This way to the grindstone

I understand this complaint better than I’d like to admit:

… sometimes I get a little tired of who I am: rule-bound, attentive to deadlines, fearful that without a Plan B things will go very wrong and I will be left stranded and no one will be able to help me. And, I don’t know, I’d like to be more spontaneous and “fun” but I don’t quite know how. (I don’t know how much of this is “brought to you by” the meme that men like the manic-pixie-dreamgirl type who is fun but a little flakey, but are mostly bored by the woman whose pumps are firmly planted on the ground and who gets her checkbook to balance every month)

I have long suspected — and it’s purely a suspicion, because I have no actual experience to support this premise — that no man can stand more than one MPDG, because the first one he meets will lay waste to his heart, and perhaps other parts as well.

Then again, I was married, for a while, to someone far more sensible than I. Which is perhaps one reason why it didn’t work out: all the maturity in the household was hers.

This hits me in the heart, though:

I’m not spontaneous and not good at being spontaneous.

I suppose I have it worse; I can be spontaneous, occasionally have been — but I’m not particularly good at being spontaneous. After a while, one learns to keep those jets cooled.







4 comments

  1. McGehee »

    7 November 2013 · 7:55 pm

    When I met her, my wife was the sort who would be more comfortable with spontaneity if it were scheduled well in advance.

    She’s loosened up some since we’ve been together…

  2. CGHill »

    7 November 2013 · 8:15 pm

    And now that I think about it, there was this interchange in Second Act:

    “This just sort of spontaneously happened?”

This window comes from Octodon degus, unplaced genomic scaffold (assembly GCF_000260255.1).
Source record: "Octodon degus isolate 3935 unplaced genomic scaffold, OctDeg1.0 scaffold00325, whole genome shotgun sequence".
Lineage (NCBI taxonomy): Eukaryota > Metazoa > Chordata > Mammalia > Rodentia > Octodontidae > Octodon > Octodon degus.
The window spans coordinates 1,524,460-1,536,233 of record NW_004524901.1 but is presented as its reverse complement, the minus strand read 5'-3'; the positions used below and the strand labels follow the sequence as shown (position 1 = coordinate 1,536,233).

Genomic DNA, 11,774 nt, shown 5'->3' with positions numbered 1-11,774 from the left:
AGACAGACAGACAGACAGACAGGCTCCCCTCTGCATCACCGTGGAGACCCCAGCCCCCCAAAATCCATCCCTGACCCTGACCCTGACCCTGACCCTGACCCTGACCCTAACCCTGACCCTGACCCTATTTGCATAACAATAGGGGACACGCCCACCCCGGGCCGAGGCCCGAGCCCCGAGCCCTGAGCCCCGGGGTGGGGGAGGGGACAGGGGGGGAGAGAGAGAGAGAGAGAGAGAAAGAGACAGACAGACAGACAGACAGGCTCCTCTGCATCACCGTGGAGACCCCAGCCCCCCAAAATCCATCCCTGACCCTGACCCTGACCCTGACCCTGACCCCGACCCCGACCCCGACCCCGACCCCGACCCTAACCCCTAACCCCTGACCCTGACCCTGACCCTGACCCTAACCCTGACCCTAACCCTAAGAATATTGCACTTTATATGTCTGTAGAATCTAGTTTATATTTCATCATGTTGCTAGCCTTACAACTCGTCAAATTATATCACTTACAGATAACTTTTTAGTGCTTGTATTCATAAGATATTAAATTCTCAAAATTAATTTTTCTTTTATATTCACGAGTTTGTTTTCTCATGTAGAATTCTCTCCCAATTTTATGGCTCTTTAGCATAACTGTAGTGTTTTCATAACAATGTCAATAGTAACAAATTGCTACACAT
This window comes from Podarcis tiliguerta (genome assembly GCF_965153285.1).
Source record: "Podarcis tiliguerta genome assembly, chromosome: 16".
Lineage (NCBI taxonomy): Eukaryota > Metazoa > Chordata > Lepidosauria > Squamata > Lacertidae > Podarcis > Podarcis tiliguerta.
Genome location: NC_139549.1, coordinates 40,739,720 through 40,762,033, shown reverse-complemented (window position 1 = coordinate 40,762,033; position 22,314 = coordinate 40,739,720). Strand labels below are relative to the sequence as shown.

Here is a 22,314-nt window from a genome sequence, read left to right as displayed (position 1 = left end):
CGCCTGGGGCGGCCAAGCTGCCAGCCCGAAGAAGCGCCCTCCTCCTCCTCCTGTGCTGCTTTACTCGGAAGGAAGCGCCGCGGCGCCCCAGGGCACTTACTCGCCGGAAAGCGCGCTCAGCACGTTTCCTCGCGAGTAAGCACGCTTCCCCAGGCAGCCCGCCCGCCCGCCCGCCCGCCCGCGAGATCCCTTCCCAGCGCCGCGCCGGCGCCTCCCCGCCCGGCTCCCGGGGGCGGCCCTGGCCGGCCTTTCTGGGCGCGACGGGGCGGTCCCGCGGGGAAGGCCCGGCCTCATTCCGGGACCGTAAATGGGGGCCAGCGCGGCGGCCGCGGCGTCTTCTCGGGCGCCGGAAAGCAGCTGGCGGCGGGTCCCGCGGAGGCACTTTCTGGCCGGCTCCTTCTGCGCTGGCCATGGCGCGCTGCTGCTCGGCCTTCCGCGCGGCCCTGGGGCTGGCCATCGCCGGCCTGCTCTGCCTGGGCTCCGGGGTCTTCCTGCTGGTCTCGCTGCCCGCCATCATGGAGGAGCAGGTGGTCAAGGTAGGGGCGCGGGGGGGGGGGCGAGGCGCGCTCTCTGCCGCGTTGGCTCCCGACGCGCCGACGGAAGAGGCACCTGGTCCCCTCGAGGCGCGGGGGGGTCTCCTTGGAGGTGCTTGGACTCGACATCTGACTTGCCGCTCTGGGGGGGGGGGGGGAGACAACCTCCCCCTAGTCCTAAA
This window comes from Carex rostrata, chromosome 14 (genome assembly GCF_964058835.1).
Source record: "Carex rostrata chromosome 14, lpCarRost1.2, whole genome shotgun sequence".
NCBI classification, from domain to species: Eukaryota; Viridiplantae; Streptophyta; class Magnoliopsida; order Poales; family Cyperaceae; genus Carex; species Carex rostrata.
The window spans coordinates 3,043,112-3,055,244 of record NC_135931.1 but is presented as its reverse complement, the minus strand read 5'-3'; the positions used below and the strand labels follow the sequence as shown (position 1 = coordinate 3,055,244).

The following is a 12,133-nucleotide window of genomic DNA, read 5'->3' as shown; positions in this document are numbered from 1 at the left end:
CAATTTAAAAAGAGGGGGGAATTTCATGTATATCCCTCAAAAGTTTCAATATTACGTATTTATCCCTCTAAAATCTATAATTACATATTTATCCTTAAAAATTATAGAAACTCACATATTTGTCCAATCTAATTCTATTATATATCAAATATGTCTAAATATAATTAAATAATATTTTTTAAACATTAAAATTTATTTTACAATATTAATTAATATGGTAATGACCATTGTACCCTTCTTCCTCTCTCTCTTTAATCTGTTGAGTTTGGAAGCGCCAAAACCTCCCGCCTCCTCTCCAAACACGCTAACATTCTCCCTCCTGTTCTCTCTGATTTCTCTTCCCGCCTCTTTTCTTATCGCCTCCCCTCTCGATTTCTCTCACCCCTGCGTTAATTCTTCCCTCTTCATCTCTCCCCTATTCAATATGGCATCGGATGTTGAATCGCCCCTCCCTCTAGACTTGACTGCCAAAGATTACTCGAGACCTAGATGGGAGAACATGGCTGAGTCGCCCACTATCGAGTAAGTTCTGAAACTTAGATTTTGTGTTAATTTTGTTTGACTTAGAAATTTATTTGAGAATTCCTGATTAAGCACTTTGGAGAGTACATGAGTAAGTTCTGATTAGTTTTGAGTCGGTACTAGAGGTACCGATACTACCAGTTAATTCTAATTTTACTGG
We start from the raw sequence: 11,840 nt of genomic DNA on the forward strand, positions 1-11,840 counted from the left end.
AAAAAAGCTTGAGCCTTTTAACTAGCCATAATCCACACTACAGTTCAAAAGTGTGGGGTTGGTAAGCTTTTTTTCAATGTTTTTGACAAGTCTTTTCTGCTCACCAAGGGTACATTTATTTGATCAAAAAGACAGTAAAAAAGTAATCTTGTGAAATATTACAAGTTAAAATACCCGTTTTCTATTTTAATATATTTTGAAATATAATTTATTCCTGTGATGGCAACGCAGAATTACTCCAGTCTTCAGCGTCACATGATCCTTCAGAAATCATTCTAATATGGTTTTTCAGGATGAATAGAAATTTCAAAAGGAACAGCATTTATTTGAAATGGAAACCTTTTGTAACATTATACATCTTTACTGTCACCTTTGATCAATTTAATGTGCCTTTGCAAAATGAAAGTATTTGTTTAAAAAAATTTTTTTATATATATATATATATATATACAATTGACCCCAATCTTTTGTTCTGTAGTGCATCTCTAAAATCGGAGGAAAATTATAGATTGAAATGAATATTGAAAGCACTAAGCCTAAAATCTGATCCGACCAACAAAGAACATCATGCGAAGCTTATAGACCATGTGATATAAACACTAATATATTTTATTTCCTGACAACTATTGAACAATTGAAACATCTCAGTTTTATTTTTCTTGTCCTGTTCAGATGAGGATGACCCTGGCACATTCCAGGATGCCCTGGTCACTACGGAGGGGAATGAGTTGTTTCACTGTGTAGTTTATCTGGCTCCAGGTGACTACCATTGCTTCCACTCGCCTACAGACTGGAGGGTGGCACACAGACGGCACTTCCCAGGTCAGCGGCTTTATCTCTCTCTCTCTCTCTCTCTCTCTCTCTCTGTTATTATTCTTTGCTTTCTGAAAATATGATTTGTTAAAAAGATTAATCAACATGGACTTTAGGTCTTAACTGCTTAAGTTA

“It was pure chance that we met at all,” said Twilight.

    “How does this affect your plan to become an Assistant Mage at thirty, marry a unicorn from a good family, and bear three lovely foals?”

    “When did I plan that?”

    “When you were seven and I was just the foalsitter. You had every aspect of your life already nailed down back then.” Cadance pointed a hoof at her. “Twilight, you don’t do spontaneous. You never have. If it’s not on your checklist, it didn’t happen and it’s not going to happen. Now there are no expected vacancies in the office of the Grand Mage for the next fifteen years, and you’re in love with an earth pony. No wonder you’re upset.”

    Perhaps more of my non-pony thinking is leaking into my pony writing than I thought.

  3. JT »

    7 November 2013 · 10:01 pm

    Perhaps more of my non-pony thinking is leaking into my pony writing than I thought.

    Almost all writing (except really boring tech manuals) reflects the individual who writes it, so… definitely.

  4. CGHill »

    7 November 2013 · 10:17 pm

    You’re talking to someone who once wrote a lab report for physics in the style of Samuel Beckett.

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